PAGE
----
GORDON: Well, the recipes are different. One of the main things with the chronic kidney disease is that we give ’em less protein. And the way this is mapped out is say, like, if I come up with a recipe and I shoot it to our nutritionist, she’ll go through the recipe and she’ll make the necessary adjustments so that it’s suitable for our clients’ categories.

GRABER: One of those nutritionists is Max Schroder. She told us that Mongolian beef recipe might have gone through a bunch of different tweaks.

MAX SCHROEDER: So depending on whether the client is a heart healthy client, whether the client has diabetes, kidney disease, liver disease, cancer. Then we just start adding things, taking away things.

TWILLEY: These tweaks are based on specific guidelines for treating each disease—how much of different nutrients you should consume to not exacerbate your condition but also hopefully to improve it. So the protein issue that John was talking about in the dishes for patients with kidney disease—that’s based on treatment guidelines from the National Kidney Foundation.

SCHROEDER: So if you are not on dialysis yet, and your kidneys are not very strong, then you really want to be gentle with your kidneys and start watching out for high potassium, high phosphorus, too much protein.

GRABER: But those guidelines change when the patient is strong enough to be on dialysis, which acts as a kind of external kidney, regularly cleaning their blood.

SCHROEDER: When a client gets on dialysis, the dialysis can pull protein from the blood. And so we want to start giving them more protein. And so with kidney disease, it’s, you know, it’s one side or the other. And so there’s two different meal plans for that.

TWILLEY: If your kidney disease is really advanced, what they call end stage kidney disease, your diet is really constrained, so that’s a tough one. You can have apples but not apricots, and carrots but not pumpkin—it’s complicated.

GRABER: That’s because of the specific nutrients in those foods. The patients’ kidneys can no longer handle levels of calcium, potassium, and phosphorus that people without kidney disease have no problem with. So those particular minerals are really carefully controlled in this diet.

TWILLEY: Like for example, with John’s turkey chile verde recipe? For most of the clients, they make it with a side of brown rice, but for the kidney disease patients, they have to switch that for white rice to keep phosphorus levels down. That kind of really precise balancing of specific nutrients—that’s something that would be really hard to figure out yourself.

GRABER: Some things are more straightforward and you don’t need to understand the precise minerals in particular foods, but it’s still hard to do. For patients with diabetes, they need plenty of vegetables, not a lot of carbohydrates, they have to watch their portion sizes. Patients with digestive issues can’t eat a lot of foods, like tomatoes and onions and berries and citrus. They also can’t eat a lot of strong flavors or spices, and that’s true for cancer patients, too: strong spices can be really difficult for them.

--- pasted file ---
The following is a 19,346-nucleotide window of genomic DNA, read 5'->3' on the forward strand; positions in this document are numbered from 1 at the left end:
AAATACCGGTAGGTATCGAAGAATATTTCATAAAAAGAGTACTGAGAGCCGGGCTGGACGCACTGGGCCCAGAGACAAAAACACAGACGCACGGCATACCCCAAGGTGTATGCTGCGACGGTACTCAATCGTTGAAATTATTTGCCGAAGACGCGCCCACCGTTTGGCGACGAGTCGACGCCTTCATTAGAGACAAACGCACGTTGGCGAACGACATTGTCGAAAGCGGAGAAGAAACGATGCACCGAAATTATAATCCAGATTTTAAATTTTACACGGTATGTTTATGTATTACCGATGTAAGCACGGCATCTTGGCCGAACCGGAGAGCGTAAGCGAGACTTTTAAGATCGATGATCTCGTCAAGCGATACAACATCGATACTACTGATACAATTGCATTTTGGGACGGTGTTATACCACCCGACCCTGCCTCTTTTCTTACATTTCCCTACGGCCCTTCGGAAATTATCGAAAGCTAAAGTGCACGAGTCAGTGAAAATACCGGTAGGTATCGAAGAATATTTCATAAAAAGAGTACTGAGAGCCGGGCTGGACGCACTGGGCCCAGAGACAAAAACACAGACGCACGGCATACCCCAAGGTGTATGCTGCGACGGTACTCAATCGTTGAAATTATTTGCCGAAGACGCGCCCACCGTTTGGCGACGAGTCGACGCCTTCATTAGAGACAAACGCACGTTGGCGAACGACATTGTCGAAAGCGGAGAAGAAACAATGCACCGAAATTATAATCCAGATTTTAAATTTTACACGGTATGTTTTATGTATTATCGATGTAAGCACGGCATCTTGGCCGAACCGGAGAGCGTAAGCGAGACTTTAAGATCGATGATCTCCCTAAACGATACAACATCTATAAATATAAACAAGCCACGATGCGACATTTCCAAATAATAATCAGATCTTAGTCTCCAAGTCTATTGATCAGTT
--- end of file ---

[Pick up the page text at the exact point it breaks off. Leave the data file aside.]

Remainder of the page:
TWILLEY: There’s always back and forth—John will ask Max if he can add some thyme maybe, or some lemon, to boost up the flavor. After all, the most precisely medically tailored meal in the world is only going to be any use if the client actually eats it. They have to taste good.

GORDON: And then we’ll come down here and we’ll do the acid test, kitchen wise, as far as like, all right, let’s cook them all off, line them up and taste test them. And then all the chefs on the floor will walk down the line, taste testing. Everybody will make notes. Generally things tend to be… bland, but it’s to be expected. But the reach is to give it as much flavor as possible without compromising the nutritional value. And then once it makes it through the acid test, then of course it’s the financial side of it, making sure that we can secure the ingredients at an affordable price. And then it gets worked into the rotation.

TWILLEY: Some things just don’t work out—lettuce doesn’t freeze well, so that’s a no. Some things are too fiddly—the team doesn’t have the resources to pinch together thousands and thousands of homemade dumplings, for example.

GORDON: Like if we had to make… some kind of crepe, that was really delicious, really light, really nutritionally, you know, on point for all categories, but to actually roll—it would probably be two per client. So, you know, to roll 6,000 crepes. Yeah. Which we’re just not going to be able to do it. So it won’t even make it out the gate of consideration. But we might take all the ingredients from inside the crepe and see, can we build from there?

TWILLEY: It’s a challenge, but it’s one that John and his team regularly succeed at. Richard Ayoub is CEO of Project Angel Food, and he told us he sometimes eats the meals himself.

RICHARD AYOUB: You know, sometimes our clients will call and say, oh my God, it feels like I just went to a fancy restaurant. [LAUGHS] You know, that’s the biggest compliment we can get. And it’s very hard to make a meal where you’re taking out so much, make it feel flavorful and taste good and smell good too.

GRABER: As we’ve said, these carefully crafted meals are sent every day to people around Los Angeles, and those clients really need Project Angel Food’s help.

AYOUB: So, as of today, 98 percent of our clients are living at or below the poverty level. So these are people who have an illness. They’re home-bound. And this is an illness that prevents them from shopping and cooking for themselves. So for instance, if they have lung problems, they probably are attached to an oxygen machine. If they have kidney problems, they’re going to dialysis. They could be bed-bound, could be in a wheelchair. They could be in the walker. Seventy-seven percent are people of color. And more than 60 percent are over the age of 60.